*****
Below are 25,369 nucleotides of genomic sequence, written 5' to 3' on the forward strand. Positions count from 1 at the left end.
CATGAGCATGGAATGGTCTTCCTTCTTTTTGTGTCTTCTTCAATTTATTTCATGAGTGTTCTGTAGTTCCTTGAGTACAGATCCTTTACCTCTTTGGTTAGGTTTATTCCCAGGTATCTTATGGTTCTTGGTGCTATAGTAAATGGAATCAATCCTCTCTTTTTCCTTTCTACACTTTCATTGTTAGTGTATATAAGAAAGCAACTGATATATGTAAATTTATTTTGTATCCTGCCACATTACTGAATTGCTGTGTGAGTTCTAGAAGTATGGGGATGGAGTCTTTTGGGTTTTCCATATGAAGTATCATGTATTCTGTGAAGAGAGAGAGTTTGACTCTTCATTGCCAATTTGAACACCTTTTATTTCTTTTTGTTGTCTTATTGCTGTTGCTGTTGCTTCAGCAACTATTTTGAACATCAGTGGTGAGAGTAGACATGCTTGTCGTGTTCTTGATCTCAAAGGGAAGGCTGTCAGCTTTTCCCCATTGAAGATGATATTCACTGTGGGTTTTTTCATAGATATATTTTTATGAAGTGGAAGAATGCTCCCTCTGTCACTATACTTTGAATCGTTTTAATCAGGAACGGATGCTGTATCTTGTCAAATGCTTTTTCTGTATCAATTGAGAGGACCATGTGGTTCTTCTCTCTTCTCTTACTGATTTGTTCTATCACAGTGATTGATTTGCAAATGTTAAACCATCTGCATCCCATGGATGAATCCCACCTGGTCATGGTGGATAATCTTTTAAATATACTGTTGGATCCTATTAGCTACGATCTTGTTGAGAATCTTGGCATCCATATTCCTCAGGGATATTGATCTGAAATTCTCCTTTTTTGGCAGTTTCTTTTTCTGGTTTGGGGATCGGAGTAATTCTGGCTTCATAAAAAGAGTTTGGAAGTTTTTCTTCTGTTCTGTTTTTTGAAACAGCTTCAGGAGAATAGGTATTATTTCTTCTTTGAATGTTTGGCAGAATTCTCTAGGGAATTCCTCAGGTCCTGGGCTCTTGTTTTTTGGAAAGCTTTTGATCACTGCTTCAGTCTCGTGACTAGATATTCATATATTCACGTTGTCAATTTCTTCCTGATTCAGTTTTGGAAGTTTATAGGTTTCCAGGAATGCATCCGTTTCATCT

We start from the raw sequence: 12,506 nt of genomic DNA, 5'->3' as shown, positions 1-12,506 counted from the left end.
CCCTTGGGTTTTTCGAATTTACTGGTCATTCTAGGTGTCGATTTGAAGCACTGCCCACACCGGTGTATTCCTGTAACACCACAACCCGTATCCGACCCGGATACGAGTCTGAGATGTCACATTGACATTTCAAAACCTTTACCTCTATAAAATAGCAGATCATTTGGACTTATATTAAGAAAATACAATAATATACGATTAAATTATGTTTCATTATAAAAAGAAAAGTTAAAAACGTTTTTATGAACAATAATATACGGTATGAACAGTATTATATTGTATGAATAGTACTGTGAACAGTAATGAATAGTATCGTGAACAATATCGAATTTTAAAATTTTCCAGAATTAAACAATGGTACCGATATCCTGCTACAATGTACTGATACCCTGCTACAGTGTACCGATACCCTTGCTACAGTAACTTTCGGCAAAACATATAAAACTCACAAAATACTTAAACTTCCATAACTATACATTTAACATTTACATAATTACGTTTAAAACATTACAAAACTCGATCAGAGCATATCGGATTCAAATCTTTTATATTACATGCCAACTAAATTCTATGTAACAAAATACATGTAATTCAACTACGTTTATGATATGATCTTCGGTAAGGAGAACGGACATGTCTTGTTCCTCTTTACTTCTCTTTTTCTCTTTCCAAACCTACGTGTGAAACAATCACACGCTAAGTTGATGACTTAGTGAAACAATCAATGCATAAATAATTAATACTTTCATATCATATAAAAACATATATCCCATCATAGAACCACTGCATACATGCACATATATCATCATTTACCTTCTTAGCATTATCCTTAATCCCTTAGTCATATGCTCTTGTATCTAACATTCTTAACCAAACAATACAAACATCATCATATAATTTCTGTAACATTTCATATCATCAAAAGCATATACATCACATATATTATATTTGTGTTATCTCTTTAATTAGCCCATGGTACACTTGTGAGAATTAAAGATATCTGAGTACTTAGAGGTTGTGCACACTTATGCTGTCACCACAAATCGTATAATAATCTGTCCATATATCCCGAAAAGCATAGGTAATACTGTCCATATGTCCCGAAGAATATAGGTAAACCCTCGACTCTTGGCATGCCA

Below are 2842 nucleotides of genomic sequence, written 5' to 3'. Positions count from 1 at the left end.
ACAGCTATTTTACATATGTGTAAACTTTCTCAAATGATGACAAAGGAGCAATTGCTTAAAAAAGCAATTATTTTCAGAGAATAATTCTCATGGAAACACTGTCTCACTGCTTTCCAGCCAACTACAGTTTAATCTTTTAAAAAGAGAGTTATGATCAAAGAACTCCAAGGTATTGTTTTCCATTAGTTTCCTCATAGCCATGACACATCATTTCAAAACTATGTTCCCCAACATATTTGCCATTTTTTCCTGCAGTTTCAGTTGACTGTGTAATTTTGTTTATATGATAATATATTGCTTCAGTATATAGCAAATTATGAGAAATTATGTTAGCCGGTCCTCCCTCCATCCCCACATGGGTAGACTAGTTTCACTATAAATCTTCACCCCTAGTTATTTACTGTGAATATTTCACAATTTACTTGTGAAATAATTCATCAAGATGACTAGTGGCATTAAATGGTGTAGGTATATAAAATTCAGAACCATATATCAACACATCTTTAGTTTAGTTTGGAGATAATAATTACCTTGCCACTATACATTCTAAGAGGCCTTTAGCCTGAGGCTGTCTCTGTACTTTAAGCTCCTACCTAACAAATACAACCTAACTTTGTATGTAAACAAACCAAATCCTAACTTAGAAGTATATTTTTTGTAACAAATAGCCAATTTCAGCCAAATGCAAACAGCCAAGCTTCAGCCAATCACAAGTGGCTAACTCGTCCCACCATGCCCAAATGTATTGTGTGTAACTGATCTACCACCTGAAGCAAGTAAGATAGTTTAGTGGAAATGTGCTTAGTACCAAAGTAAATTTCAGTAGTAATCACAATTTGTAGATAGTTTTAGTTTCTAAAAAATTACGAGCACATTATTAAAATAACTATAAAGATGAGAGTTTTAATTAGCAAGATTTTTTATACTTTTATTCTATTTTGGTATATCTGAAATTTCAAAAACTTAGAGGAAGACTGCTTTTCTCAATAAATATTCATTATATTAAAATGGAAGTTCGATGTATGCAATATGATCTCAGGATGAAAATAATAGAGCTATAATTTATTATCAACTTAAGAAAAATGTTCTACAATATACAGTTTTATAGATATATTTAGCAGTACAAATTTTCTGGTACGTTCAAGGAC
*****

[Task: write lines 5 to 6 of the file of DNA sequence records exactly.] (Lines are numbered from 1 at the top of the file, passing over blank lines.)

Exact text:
Below are 2842 nucleotides of genomic sequence, written 5' to 3'. Positions count from 1 at the left end.
ACAGCTATTTTACATATGTGTAAACTTTCTCAAATGATGACAAAGGAGCAATTGCTTAAAAAAGCAATTATTTTCAGAGAATAATTCTCATGGAAACACTGTCTCACTGCTTTCCAGCCAACTACAGTTTAATCTTTTAAAAAGAGAGTTATGATCAAAGAACTCCAAGGTATTGTTTTCCATTAGTTTCCTCATAGCCATGACACATCATTTCAAAACTATGTTCCCCAACATATTTGCCATTTTTTCCTGCAGTTTCAGTTGACTGTGTAATTTTGTTTATATGATAATATATTGCTTCAGTATATAGCAAATTATGAGAAATTATGTTAGCCGGTCCTCCCTCCATCCCCACATGGGTAGACTAGTTTCACTATAAATCTTCACCCCTAGTTATTTACTGTGAATATTTCACAATTTACTTGTGAAATAATTCATCAAGATGACTAGTGGCATTAAATGGTGTAGGTATATAAAATTCAGAACCATATATCAACACATCTTTAGTTTAGTTTGGAGATAATAATTACCTTGCCACTATACATTCTAAGAGGCCTTTAGCCTGAGGCTGTCTCTGTACTTTAAGCTCCTACCTAACAAATACAACCTAACTTTGTATGTAAACAAACCAAATCCTAACTTAGAAGTATATTTTTTGTAACAAATAGCCAATTTCAGCCAAATGCAAACAGCCAAGCTTCAGCCAATCACAAGTGGCTAACTCGTCCCACCATGCCCAAATGTATTGTGTGTAACTGATCTACCACCTGAAGCAAGTAAGATAGTTTAGTGGAAATGTGCTTAGTACCAAAGTAAATTTCAGTAGTAATCACAATTTGTAGATAGTTTTAGTTTCTAAAAAATTACGAGCACATTATTAAAATAACTATAAAGATGAGAGTTTTAATTAGCAAGATTTTTTATACTTTTATTCTATTTTGGTATATCTGAAATTTCAAAAACTTAGAGGAAGACTGCTTTTCTCAATAAATATTCATTATATTAAAATGGAAGTTCGATGTATGCAATATGATCTCAGGATGAAAATAATAGAGCTATAATTTATTATCAACTTAAGAAAAATGTTCTACAATATACAGTTTTATAGATATATTTAGCAGTACAAATTTTCTGGTACGTTCAAGGAC